Sydney Opera House receives AUS$152m for redevelopment

Gramophone15th Jun 2010
Smaller crowds - and fewer accidents: how the tunnel will lookSmaller crowds - and fewer accidents: how the tunnel will look

Sydney Opera House is planning a major upgrade after receiving AUS$152m (about £88m) in the New South Wales Government budget, announced by the Premier Kristine Keneally last week.

The funds will be spent on improving backstage access to the Opera Theatre, including a new loading dock and lift system, linked to the nearest road by tunnel.

Recognised throughout the worldwide by its iconic architecture, the Sydney Opera House is in fact an arts centre comprising six venues, including the 1500-seat Opera Theatre and the 2500-seat Concert Hall. Vehicle access to backstage areas of the venues has until now been via a ground level road across the forecourt of the site. The resident companies, Opera Australia and the Australian Ballet, who between them use the Opera Theatre some 363 days of the year, share this road with buses, taxis, limousines, disabled access cars and routine deliveries, plus 7.4 million tourists who visit every year, mostly on foot. It is a bustling precinct from dawn until beyond midnight almost every day of the year.

Richard Evans, Opera House CEO Richard Evans confirms that the mix of pedestrians and heavy goods vehicles means accidents happen almost on a daily basis. “There have been 200 reported incidents, many of which have necessitated ambulances coming...many of these people are tourists and who end up getting flown home. It's really not a great situation.”

The tunnel, which is scheduled to be finished in 2013, will take the heavy goods vehicles off the forecourt road via a tunnel from Macquarie Street to a new underground loading dock, removing the potential for clashes with pedestrians. There will also be a new scenery platform lift to load and unload sets, and other tunnels connecting the loading dock to new lifts for food and drink deliveries.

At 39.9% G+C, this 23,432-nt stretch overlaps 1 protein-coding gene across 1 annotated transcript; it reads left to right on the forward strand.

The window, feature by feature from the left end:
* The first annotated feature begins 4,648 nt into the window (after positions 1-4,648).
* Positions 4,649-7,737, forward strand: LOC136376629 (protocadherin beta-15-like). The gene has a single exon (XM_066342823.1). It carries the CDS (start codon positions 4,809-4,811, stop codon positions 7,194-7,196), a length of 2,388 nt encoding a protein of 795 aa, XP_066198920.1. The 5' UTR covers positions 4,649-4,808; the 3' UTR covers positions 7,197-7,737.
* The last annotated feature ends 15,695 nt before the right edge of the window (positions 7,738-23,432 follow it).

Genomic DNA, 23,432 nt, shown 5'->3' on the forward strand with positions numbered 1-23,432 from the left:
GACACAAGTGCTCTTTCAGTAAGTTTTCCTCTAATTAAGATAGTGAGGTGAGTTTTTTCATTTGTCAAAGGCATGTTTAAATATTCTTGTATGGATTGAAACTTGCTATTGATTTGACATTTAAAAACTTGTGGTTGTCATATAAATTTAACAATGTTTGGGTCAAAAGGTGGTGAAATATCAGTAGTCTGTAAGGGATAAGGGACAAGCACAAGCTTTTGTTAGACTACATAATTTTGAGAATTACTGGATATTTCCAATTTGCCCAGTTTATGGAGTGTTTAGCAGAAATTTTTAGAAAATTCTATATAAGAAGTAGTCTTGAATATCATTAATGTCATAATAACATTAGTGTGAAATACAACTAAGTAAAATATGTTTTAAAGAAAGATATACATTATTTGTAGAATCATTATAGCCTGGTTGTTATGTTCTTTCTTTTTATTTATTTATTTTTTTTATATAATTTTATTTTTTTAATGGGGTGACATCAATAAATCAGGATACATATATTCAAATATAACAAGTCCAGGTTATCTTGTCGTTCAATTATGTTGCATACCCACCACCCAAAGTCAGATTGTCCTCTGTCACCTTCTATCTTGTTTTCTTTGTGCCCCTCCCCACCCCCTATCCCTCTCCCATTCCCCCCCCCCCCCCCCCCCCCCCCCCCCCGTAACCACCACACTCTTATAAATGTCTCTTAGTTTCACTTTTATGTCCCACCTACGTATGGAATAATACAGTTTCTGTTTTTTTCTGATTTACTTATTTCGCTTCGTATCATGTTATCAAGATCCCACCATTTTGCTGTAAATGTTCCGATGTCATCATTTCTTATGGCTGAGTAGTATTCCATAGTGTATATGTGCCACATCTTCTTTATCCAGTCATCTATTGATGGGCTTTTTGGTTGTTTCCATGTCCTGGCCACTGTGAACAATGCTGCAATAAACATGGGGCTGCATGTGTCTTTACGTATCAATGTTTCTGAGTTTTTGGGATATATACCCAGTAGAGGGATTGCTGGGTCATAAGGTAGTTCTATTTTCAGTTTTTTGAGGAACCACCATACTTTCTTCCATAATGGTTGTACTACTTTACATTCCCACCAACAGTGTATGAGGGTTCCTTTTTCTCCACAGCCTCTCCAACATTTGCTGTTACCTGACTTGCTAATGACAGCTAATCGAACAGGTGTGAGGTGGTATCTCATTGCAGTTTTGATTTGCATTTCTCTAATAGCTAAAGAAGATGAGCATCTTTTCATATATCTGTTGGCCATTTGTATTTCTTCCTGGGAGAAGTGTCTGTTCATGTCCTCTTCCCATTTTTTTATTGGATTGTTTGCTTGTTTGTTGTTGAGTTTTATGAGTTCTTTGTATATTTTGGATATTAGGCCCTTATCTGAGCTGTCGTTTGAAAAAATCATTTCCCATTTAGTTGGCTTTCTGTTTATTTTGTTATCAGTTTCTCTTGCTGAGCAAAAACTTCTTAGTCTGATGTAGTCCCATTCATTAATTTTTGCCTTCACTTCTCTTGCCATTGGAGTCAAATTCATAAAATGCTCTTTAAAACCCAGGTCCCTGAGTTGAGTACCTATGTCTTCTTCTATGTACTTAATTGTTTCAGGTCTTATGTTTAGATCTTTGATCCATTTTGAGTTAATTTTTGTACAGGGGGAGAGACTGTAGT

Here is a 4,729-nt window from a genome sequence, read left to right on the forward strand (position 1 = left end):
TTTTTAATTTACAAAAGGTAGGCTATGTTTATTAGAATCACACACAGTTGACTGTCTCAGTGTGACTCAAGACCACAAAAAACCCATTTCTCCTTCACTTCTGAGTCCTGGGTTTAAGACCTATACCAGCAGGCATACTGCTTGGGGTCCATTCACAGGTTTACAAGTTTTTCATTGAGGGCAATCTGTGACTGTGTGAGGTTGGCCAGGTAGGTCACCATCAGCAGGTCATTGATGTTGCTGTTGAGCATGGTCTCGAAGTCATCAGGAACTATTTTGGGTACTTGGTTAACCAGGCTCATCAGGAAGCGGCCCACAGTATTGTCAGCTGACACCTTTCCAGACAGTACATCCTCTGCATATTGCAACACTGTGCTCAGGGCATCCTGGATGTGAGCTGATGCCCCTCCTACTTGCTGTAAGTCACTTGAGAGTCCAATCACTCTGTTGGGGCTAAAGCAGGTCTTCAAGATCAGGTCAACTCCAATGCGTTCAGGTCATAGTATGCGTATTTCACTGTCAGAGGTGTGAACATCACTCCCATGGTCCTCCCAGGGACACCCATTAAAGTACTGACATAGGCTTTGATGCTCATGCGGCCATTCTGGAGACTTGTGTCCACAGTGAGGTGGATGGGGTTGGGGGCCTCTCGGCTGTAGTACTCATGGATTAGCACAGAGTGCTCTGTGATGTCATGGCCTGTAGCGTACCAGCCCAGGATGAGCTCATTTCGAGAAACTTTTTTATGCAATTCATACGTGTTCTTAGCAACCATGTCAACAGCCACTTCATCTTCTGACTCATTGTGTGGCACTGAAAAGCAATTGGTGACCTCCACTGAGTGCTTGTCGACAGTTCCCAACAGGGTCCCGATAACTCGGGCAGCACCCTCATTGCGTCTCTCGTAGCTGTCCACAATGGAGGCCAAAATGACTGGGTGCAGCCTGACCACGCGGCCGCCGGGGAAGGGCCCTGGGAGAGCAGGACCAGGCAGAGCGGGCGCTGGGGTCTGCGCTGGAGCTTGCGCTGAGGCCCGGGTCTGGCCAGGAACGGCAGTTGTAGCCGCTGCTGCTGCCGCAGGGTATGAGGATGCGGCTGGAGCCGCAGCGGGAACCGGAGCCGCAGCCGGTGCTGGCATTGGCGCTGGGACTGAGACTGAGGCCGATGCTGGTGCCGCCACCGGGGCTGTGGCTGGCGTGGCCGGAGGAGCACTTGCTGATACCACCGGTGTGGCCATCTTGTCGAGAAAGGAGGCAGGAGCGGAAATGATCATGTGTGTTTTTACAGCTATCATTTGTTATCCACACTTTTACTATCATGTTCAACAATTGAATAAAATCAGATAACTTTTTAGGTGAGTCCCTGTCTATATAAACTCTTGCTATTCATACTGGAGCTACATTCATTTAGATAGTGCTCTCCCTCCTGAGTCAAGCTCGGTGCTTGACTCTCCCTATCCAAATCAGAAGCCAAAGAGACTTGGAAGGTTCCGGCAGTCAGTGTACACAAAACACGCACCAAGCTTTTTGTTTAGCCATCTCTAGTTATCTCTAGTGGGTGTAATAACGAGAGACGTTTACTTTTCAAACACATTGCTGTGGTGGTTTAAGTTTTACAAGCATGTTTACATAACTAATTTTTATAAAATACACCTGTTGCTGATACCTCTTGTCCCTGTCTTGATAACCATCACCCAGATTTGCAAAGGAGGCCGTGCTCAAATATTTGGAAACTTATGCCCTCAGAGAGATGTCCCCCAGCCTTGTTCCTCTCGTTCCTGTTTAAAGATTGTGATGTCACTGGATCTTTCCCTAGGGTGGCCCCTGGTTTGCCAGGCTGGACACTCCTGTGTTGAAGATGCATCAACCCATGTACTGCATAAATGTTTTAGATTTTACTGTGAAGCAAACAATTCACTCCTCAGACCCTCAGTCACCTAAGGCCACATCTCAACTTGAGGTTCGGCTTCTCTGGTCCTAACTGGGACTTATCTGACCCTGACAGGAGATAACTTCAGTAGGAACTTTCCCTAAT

Apart from safety concerns, it is projected that the improved access and extra backstage space will save Australia’s national opera and ballet companies (and resident orchestra, the Sydney Symphony, which presents 150 performances a year in the Concert Hall) up to AUS$430,000. The building work is expected to have minimal impact on the day-to-day functioning of the arts centre, with no interruption of performances.

The budget announcement comes only a week after media reports that the Opera House is in such a dire state of repair that it might have to close - something both the Opera House and NSW government have denied. The renovations also fall far short of the AUS$1 billion upgrade flagged last year by the former Premier of NSW, Nathan Rees. This massive investment was to address long-standing problems with the Opera Theatre, including the cramped orchestra pit, lack of space in the wings and aging stage machinery. The plan foundered when Prime Minister Kevin Rudd declined to offer Federal support, and Nathan Rees is no longer Premier.

Opera House CEO Richard Evans has welcomed the news. “In the current economic climate we thought it was prudent to break these renovations into smaller phases,” he said. “There's a range of infrastructure requirements for the Opera House over the next five, 10, 20, 50 years.”

Sydney Opera House was commissioned by the NSW Government in 1956, opened in 1973 and was included in the UNESCO World Heritage List in June 2007.

Harriet Cunningham

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